April 5, 2017 – The economy may be improving since the Great Recession, but millions of people are still struggling to get by because of underemployment, stagnant wages and rising costs of living. According to the California Poverty Measure (CPM), 78% of Californians who are struggling with food insecurity live in families with at least one working adult. In 2015, United Ways of California published a report that identified that despite being employed; approximately 4,561 residents of western Nevada County do not earn enough salary to afford the basic necessities of health care, housing, transportation and nutritious food. Without a living wage, often one necessity must be sacrificed for another.
In keeping with its goal of making impactful change, United Way of Nevada County continually analyzes the biggest needs of the Nevada County community. The United Way of Nevada County Community Impact Committee determined that community members who are employed and just struggling to get by, that can hardly make rent or pay childcare costs, have difficulty accessing nutritious food from the local distribution agencies to feed their families. Currently in Nevada County, supplemental food is only distributed Monday through Friday during traditional working hours. If struggling families are working during the traditional work week they may not have time to pick up this food. Through data, surveys, and community meetings, the United Way Community Impact Committee has been analyzing this challenge and working with the local community to fill this gap in services.
For several months, United Way has worked with Interfaith Food Ministry (IFM) to research, collaborate and develop a program to support the working individuals and families challenged with food insecurity. “It is a pivotal time at United Way as we look at starting a program that could have a very big impact on helping to feed those households that are struggling to get by in Nevada County.” said Megan Timpany, Executive Director of United Way of Nevada County.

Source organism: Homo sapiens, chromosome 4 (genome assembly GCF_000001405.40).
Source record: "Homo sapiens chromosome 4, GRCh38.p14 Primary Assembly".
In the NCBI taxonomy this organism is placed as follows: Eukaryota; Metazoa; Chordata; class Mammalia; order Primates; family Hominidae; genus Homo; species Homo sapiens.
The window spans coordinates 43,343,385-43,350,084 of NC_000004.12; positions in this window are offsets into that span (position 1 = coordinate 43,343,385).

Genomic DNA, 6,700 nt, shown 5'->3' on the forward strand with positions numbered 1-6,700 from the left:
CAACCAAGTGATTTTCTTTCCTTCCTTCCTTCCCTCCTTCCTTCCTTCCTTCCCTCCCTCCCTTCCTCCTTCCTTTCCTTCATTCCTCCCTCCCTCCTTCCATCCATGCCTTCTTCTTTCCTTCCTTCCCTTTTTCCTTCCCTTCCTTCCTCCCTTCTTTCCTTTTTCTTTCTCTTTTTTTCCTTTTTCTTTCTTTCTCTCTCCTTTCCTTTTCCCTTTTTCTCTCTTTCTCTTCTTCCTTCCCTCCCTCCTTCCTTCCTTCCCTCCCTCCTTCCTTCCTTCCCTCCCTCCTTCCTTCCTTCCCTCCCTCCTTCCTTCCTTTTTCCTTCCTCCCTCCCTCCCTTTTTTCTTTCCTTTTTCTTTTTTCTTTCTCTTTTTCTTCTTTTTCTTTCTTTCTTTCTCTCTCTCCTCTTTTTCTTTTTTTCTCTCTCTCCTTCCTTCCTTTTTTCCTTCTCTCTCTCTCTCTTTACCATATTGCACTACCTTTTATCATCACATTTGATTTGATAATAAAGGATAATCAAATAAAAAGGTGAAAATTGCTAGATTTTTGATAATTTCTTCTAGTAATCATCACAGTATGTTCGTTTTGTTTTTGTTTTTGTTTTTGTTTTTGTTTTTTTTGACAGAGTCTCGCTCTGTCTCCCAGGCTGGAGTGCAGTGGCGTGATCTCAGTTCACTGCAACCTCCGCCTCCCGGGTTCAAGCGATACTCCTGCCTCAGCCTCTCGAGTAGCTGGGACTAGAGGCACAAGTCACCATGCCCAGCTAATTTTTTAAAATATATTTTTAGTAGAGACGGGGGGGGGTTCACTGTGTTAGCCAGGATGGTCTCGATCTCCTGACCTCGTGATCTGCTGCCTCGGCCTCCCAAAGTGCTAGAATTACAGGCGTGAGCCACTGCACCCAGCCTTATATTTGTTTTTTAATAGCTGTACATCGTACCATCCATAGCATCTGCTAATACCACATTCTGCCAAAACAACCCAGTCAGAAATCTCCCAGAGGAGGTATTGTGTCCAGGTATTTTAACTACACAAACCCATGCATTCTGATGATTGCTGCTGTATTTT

On May 13th, United Way, in partnership with IFM, will begin a 6 month trial of distributing food on the 2nd Saturday of each month to resolve the glaring gap in providing food to the “working poor.” United Way will be providing a majority of the funding and manpower while IFM will provide the facilities, supervision, volunteers and some additional funding. The program, Food Access Saturday: Uniting to Support Working Families is specifically designed for working individuals and families who need supplemental groceries. The collaboration encourages those who have been struggling with food insecurity, but due to working traditional hours, have never received supplemental food support from IFM to participate in Food Access Saturday. Current IFM clients, who are working and find it difficult or sometimes impossible to come during the weekly distribution, are welcome to participate on Saturday. For more information contact United Way at 274-8111 or [email protected]